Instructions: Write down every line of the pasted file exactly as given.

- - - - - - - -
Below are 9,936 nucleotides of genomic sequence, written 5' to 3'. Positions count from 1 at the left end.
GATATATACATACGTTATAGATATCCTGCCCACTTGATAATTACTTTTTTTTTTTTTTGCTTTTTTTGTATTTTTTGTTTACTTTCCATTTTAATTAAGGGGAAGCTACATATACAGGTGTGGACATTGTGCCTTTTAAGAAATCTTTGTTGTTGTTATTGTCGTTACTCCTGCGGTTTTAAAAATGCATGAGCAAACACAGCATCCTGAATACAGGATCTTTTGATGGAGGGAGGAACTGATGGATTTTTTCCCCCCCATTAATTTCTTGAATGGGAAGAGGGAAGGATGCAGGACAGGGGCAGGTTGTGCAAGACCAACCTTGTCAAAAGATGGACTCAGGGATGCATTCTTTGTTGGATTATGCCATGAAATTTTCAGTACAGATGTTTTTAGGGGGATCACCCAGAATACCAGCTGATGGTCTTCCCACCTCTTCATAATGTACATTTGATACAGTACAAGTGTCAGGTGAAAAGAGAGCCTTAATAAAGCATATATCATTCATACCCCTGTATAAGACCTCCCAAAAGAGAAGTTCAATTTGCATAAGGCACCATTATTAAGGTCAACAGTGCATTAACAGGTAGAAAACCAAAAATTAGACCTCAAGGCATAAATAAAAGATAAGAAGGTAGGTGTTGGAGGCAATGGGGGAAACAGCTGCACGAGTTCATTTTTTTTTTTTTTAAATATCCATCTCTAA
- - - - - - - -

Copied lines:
Below are 9,936 nucleotides of genomic sequence, written 5' to 3'. Positions count from 1 at the left end.
GATATATACATACGTTATAGATATCCTGCCCACTTGATAATTACTTTTTTTTTTTTTTGCTTTTTTTGTATTTTTTGTTTACTTTCCATTTTAATTAAGGGGAAGCTACATATACAGGTGTGGACATTGTGCCTTTTAAGAAATCTTTGTTGTTGTTATTGTCGTTACTCCTGCGGTTTTAAAAATGCATGAGCAAACACAGCATCCTGAATACAGGATCTTTTGATGGAGGGAGGAACTGATGGATTTTTTCCCCCCCATTAATTTCTTGAATGGGAAGAGGGAAGGATGCAGGACAGGGGCAGGTTGTGCAAGACCAACCTTGTCAAAAGATGGACTCAGGGATGCATTCTTTGTTGGATTATGCCATGAAATTTTCAGTACAGATGTTTTTAGGGGGATCACCCAGAATACCAGCTGATGGTCTTCCCACCTCTTCATAATGTACATTTGATACAGTACAAGTGTCAGGTGAAAAGAGAGCCTTAATAAAGCATATATCATTCATACCCCTGTATAAGACCTCCCAAAAGAGAAGTTCAATTTGCATAAGGCACCATTATTAAGGTCAACAGTGCATTAACAGGTAGAAAACCAAAAATTAGACCTCAAGGCATAAATAAAAGATAAGAAGGTAGGTGTTGGAGGCAATGGGGGAAACAGCTGCACGAGTTCATTTTTTTTTTTTTTAAATATCCATCTCTAA